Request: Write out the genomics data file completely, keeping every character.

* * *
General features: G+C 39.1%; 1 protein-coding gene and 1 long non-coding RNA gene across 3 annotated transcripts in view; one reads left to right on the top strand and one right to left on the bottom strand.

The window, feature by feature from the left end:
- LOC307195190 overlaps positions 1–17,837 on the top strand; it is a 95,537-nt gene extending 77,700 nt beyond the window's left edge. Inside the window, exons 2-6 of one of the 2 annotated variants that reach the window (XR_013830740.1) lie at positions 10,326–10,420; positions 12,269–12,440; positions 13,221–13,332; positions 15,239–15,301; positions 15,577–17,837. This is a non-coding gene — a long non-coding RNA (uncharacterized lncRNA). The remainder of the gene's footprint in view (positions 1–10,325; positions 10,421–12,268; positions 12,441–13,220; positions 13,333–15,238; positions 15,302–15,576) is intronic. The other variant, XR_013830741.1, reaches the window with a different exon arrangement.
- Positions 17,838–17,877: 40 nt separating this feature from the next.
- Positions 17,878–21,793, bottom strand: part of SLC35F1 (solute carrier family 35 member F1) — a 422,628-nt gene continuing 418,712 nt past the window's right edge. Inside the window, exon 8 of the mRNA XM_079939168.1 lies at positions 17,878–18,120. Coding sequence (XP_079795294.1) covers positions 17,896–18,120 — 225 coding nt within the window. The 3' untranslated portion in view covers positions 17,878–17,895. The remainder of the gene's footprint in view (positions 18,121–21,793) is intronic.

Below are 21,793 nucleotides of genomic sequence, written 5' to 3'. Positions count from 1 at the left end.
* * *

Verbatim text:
General features: G+C 39.1%; 1 protein-coding gene and 1 long non-coding RNA gene across 3 annotated transcripts in view; one reads left to right on the top strand and one right to left on the bottom strand.

The window, feature by feature from the left end:
- LOC307195190 overlaps positions 1–17,837 on the top strand; it is a 95,537-nt gene extending 77,700 nt beyond the window's left edge. Inside the window, exons 2-6 of one of the 2 annotated variants that reach the window (XR_013830740.1) lie at positions 10,326–10,420; positions 12,269–12,440; positions 13,221–13,332; positions 15,239–15,301; positions 15,577–17,837. This is a non-coding gene — a long non-coding RNA (uncharacterized lncRNA). The remainder of the gene's footprint in view (positions 1–10,325; positions 10,421–12,268; positions 12,441–13,220; positions 13,333–15,238; positions 15,302–15,576) is intronic. The other variant, XR_013830741.1, reaches the window with a different exon arrangement.
- Positions 17,838–17,877: 40 nt separating this feature from the next.
- Positions 17,878–21,793, bottom strand: part of SLC35F1 (solute carrier family 35 member F1) — a 422,628-nt gene continuing 418,712 nt past the window's right edge. Inside the window, exon 8 of the mRNA XM_079939168.1 lies at positions 17,878–18,120. Coding sequence (XP_079795294.1) covers positions 17,896–18,120 — 225 coding nt within the window. The 3' untranslated portion in view covers positions 17,878–17,895. The remainder of the gene's footprint in view (positions 18,121–21,793) is intronic.

Below are 21,793 nucleotides of genomic sequence, written 5' to 3'. Positions count from 1 at the left end.